he novelist Jennifer Egan has said she likes each of her books to be quite different from the last, and in tone and subject matter they are. Manhattan Beach is the first novel she has published since 2010’s A Visit from the Goon Squad, which won countless awards including the Pulitzer Prize and sold 300,000 copies in the United States alone. It was a loose confederation of 13 stories set in the music industry, often highly experimental in form. Manhattan Beach, by contrast, is an old-fashioned historical novel about a young woman growing up in Brooklyn during the 1930s and ’40s. It has a grand, 19th-century elasticity: There are confusions of love, parties, shoot-outs, shipwrecks, and torrid, meaningful sex. But however varied Egan’s subjects and her narrative approach, her themes are constant: identity, transformation, and the desperate illusions of finding fulfillment.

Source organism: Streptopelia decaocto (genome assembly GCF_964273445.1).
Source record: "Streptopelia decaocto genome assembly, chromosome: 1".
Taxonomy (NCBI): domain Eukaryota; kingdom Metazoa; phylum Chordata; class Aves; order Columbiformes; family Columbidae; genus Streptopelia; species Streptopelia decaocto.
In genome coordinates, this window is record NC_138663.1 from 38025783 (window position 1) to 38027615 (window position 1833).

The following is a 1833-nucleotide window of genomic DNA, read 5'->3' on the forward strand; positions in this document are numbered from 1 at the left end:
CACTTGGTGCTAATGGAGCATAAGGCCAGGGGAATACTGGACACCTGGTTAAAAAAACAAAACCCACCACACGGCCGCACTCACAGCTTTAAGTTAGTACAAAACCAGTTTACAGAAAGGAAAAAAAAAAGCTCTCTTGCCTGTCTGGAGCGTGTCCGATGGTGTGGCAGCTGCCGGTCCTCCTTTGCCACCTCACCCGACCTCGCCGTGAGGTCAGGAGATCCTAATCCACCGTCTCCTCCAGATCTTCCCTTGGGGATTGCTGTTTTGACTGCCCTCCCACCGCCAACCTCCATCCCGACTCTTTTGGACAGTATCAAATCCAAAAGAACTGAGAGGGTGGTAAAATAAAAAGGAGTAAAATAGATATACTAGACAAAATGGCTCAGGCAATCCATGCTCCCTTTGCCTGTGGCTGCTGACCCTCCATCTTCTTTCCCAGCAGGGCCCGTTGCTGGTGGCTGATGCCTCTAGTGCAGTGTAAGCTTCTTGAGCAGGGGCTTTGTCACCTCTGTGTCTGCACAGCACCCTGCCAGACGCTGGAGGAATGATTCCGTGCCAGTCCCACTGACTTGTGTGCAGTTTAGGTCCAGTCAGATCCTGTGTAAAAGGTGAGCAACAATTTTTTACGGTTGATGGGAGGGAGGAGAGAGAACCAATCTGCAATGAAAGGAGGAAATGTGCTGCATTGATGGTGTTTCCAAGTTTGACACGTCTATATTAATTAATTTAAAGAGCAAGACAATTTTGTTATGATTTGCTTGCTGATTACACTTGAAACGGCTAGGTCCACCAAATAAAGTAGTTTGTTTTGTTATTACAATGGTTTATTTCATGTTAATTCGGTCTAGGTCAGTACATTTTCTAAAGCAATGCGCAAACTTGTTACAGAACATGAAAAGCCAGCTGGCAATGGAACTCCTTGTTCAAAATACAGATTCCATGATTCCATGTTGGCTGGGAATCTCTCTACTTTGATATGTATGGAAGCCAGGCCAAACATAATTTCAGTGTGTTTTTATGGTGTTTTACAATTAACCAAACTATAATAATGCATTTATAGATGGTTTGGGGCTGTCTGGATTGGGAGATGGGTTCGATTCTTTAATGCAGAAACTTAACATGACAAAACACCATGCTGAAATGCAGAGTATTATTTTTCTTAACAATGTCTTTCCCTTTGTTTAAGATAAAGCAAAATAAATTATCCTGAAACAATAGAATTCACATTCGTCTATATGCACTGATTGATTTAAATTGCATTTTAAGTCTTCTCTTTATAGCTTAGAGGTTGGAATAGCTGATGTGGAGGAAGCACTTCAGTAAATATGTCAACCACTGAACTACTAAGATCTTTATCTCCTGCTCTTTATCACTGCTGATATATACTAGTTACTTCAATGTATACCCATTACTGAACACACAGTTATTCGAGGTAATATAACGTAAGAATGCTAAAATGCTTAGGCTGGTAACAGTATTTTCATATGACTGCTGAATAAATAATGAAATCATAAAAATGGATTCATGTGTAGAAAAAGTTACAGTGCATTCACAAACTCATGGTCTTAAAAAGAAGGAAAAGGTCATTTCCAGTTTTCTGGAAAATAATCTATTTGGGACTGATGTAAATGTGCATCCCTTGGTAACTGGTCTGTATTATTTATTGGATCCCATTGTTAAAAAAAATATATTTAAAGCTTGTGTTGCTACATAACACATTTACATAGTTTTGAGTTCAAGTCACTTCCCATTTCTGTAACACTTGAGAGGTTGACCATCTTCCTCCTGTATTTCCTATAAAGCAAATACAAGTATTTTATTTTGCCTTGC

Phoebe, the protagonist of her first novel, The Invisible Circus (1996), is out to discover the “real” world, one she believes her dead elder sister Faith had embraced. Phoebe thinks her present life is “nothing but the aftermath of something vanished,” and hence phony. The vanished something she seeks is the tumult of the 1960s and what it wrought: Haight-Ashbury, Swinging London, May 1968 Paris, and the Berlin of the Baader-Meinhof Gang. Ten years after all this tumult has ended, Phoebe heads for Europe, following Faith’s tracks to their sorry end. In doing so, she exorcises her sister’s ghost and discovers her own real world.